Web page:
What a year! 2017-2018, all wrapped up!
What a summer! I’ve been home for most of August in Montana and California!
It’s Sunday afternoon, 26th August. I’m in the plane on the way back to Port-au-Prince, ready to start the 2018-2019 academic year on Monday, September 10th. The nursing school,
FSIL, does a lot of planning during August, so by returning for the last week of August I will be able to join in some of that planning.
The 2017-2018 year finished in July with final exams for the freshmen. The clinical formation for the Sophomores and juniors continued into early August.
We lost three members of the freshman Class due to their failure in more than 2 courses: instead of 13 students, we now have 10. These programs are not easy, and guidelines are strict. The academic guidelines are requirements by MSPP, the Ministry of Health, for nursing programs. A student must pass all but two classes, out of more than 20 completed in freshman year.
The academic rules, even though they are harsh, are a protection against a big investment of time and money in an education that then cannot be completed by a degree. In order to graduate, each student must design and execute, and then defend a research project that uses all the skills gained from FSRL. If a student who cannot pass the earlier courses is promoted to fourth year, it could happen that after four and half years of effort that student would be unable to graduate with the bachelor’s degree: which would be a catastrophe!
The students who are not be going on will be missed. I dearly hope that another path to employment will open up for them.
SOPHOMORES & JUNIORS
Our students went in groups of two to four to a variety of outpatient rehabilitation clinics, some far away. The sites, which we appreciate so very much, were
- FONHARE (Fondation Haitienne de Réhabilitation) with Dr Ivens Louius and Dr Michael Falcon in Ouanaminthe in the north,
- FONTEN (Fondation Tous Ensemble) with Mme Consuelo Alzamora in Les Cayes in the south,
- Respiré Haiti with Mme Ashley Kahila in Léogâne,
- and Healing Hands for Haiti with Mr Anani and Mr Paulin in Bourdon, part of Port-au-Prince.
Responses of supervisors and students were positive: our students felt well prepared, and the supervisors appreciated their preparation and their initiative as well.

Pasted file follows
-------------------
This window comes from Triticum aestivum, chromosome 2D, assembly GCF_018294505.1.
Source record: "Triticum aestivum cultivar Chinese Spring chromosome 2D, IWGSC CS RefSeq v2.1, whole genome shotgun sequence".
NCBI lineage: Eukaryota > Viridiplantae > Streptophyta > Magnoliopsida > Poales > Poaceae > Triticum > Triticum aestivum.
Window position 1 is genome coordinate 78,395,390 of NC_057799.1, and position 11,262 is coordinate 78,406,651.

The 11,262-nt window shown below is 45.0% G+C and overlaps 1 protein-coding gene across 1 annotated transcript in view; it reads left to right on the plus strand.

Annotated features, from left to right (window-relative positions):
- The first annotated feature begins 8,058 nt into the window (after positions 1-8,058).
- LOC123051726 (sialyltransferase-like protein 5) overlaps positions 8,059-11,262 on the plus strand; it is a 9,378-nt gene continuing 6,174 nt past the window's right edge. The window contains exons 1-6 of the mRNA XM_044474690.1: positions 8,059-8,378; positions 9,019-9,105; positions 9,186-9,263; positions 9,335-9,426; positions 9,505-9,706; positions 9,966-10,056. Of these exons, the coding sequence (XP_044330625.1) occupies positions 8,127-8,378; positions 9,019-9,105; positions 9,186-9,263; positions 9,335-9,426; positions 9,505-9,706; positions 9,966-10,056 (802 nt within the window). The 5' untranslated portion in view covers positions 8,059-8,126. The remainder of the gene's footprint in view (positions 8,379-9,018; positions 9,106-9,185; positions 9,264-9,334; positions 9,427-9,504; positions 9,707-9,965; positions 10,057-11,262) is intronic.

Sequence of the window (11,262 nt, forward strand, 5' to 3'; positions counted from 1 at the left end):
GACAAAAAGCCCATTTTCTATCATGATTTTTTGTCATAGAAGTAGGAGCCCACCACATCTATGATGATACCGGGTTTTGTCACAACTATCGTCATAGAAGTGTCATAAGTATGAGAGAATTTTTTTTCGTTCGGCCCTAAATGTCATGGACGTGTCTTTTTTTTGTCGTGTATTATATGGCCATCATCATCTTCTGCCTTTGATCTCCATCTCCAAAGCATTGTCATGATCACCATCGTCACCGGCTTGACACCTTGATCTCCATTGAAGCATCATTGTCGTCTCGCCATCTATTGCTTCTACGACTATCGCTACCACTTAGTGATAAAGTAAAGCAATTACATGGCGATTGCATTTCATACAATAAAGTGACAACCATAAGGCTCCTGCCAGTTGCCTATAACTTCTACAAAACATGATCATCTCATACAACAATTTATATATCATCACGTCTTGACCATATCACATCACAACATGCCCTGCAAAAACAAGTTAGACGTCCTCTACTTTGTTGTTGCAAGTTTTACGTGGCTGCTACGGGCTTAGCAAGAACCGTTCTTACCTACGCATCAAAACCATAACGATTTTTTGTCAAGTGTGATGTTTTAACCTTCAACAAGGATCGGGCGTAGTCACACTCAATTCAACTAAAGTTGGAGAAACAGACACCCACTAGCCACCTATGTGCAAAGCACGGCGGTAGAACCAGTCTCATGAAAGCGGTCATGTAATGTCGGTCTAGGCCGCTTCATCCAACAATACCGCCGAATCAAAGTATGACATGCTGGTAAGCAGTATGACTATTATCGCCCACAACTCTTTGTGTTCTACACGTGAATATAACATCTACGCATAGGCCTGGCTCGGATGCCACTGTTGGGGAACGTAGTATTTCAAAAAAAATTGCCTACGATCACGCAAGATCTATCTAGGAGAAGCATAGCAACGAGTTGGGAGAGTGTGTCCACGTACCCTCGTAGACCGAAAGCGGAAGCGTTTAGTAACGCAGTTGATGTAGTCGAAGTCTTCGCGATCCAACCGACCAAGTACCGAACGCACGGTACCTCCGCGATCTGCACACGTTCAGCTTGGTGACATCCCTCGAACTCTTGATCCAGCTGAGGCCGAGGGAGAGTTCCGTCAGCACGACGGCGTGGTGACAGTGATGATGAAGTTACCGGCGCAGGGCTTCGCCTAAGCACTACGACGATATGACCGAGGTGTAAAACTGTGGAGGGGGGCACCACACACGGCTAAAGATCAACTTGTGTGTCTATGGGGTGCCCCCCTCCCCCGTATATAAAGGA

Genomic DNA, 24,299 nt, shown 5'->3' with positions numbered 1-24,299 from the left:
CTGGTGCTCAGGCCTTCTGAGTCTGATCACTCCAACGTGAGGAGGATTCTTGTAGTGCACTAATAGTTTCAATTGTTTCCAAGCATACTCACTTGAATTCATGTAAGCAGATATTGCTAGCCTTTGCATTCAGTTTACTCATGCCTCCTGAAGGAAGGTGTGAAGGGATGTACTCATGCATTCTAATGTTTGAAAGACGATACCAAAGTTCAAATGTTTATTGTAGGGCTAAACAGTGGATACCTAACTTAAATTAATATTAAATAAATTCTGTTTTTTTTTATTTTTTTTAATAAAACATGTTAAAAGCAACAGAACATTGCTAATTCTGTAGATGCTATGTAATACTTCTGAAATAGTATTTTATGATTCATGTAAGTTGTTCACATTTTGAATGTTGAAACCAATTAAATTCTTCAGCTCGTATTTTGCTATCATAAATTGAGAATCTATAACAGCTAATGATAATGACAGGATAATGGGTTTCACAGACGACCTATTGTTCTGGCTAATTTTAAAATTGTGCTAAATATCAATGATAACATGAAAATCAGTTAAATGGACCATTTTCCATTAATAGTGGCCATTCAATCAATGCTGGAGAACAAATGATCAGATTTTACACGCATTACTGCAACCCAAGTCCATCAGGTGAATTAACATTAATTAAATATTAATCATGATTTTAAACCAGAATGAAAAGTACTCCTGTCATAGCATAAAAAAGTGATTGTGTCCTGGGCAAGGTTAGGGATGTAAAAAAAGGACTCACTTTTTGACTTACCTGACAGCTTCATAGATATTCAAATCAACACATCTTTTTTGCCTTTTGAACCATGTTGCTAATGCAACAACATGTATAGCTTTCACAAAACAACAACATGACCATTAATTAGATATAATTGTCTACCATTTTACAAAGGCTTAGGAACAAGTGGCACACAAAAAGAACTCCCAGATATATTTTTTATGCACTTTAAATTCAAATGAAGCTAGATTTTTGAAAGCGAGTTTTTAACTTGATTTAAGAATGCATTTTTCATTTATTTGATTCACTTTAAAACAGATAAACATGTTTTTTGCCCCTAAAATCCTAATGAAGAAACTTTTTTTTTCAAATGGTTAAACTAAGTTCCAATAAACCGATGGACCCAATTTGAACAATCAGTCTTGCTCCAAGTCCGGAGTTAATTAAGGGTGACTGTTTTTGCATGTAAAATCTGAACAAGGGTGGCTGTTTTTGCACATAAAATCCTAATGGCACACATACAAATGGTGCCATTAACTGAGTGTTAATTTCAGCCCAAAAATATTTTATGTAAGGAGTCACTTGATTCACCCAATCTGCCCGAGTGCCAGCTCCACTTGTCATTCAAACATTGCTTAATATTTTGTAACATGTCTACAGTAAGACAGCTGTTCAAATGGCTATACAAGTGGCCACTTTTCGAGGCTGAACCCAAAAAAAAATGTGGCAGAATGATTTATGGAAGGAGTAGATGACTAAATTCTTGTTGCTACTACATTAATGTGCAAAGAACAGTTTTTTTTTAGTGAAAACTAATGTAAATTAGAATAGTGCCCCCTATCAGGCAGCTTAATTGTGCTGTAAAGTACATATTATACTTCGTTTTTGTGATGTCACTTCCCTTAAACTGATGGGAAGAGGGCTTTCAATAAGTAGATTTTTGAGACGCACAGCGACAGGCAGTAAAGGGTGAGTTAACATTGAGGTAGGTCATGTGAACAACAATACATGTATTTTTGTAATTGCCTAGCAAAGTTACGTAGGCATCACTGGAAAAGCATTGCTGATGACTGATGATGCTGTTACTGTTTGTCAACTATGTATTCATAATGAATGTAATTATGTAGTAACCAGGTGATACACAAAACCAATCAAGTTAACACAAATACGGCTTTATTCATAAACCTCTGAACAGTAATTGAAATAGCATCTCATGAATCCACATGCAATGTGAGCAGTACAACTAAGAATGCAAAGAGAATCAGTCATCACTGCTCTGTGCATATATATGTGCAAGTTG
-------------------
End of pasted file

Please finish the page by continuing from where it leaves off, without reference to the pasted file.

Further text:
One situation that started off as a concern expressed by the students turned into a great learning opportunity.
At one of the sites, two PT students expressed surprise to me because their newly acquired skills in manual therapy for orthopedics (that is, hands-on physical evaluation followed by hands-on manipulation) were not being done at their clinic. Then during the students’ mid-term evaluation, they received the feedback from their supervisor that they were at fault themselves for not teaching their colleagues the techniques they knew!
That is a sign of a strong clinical program, a good health care facility, when practitioners are open to learning. One incentive for clinics to take students has always been that the practitioners learn new approaches when students come in fresh from classes: the other PTs and rehab techs wanted to learn what they had seen our students doing!
The experience will be repeated again and again as our students go out into the working world. That happens in all countries, but especially I think it will happen in Haiti where practitioners have had to struggle so much to get their education, and where continuing education is hard to come by. Our new graduates will need to be nurtured with continuing ed courses, and they will also need to be always teaching.
EXCITEMENT ABOUT THE NEW YEAR
Even though few students are on campus, there is an excitement in the air for the new year. FSIL has painted many walls, done a thorough cleaning (again) of the building, and revised and reprinted the very important Student Manual and Dormitory Manual. For FSRL, we are making phone calls and sending emails to fill in missing slots in our teaching rotation (hey! Maybe YOU want to come and teach!) . We’re considering how to stretch our dorm space, how to reinforce the rules and customs of FSIL that are also required of FSRL, how to hold a “Saturday School” for a handful of students who failed just one or two classes. We are looking forward to the return of Dr. Rachel Woodson, PT from Arkansas, who will help us with faculty coordination, some teaching, and some clinical supervision. This should be the year when our students begin a weekly fieldwork visit to Hôpital Ste Croix, the local Episcopal hospital that has been asking us all along to provide a rehab service. WE FINALLY HAVE FOURTH YEARS! SENIORS!
Our 4th year students are ready! We will ask Rachel to accompany them on their hospital visits as often as possible, and we hope to have another PT, a Haitian practitioner, to help us as well.
TWO “first days”; TWO BEGINNINGS
This campus has TWO beginnings. In September the returning students begin (Sept. 10) and on October 1 the new freshmen begin. The first-year student process will be described in a later blog – stay tuned!